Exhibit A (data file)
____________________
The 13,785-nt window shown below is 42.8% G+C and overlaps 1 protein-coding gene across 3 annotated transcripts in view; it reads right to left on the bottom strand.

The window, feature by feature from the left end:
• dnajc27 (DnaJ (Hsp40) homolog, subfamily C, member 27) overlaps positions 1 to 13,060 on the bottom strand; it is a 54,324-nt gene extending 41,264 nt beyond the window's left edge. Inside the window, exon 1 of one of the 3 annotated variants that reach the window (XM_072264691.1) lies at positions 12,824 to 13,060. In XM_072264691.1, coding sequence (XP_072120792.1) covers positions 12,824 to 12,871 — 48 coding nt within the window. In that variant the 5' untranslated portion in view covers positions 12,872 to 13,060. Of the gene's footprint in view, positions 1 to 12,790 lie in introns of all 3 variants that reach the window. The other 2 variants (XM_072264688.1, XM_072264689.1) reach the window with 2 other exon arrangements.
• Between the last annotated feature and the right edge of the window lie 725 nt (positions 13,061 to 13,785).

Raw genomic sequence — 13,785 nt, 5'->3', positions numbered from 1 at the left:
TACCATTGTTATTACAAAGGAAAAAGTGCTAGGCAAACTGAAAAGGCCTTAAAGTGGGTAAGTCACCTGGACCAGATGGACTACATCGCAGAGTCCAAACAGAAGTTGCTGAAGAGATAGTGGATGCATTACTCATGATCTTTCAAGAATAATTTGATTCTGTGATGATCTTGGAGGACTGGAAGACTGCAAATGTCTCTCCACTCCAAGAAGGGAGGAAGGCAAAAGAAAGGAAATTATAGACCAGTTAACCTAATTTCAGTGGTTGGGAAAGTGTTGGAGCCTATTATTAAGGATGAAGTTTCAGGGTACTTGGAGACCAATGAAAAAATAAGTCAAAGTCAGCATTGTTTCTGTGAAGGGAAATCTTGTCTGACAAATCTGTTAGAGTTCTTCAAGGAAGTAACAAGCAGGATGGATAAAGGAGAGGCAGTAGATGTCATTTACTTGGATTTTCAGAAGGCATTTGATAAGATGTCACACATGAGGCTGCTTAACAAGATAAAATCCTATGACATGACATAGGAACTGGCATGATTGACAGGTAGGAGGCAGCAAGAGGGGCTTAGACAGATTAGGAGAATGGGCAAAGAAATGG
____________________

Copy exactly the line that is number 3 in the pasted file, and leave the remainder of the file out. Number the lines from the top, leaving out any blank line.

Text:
• dnajc27 (DnaJ (Hsp40) homolog, subfamily C, member 27) overlaps positions 1 to 13,060 on the bottom strand; it is a 54,324-nt gene extending 41,264 nt beyond the window's left edge. Inside the window, exon 1 of one of the 3 annotated variants that reach the window (XM_072264691.1) lies at positions 12,824 to 13,060. In XM_072264691.1, coding sequence (XP_072120792.1) covers positions 12,824 to 12,871 — 48 coding nt within the window. In that variant the 5' untranslated portion in view covers positions 12,872 to 13,060. Of the gene's footprint in view, positions 1 to 12,790 lie in introns of all 3 variants that reach the window. The other 2 variants (XM_072264688.1, XM_072264689.1) reach the window with 2 other exon arrangements.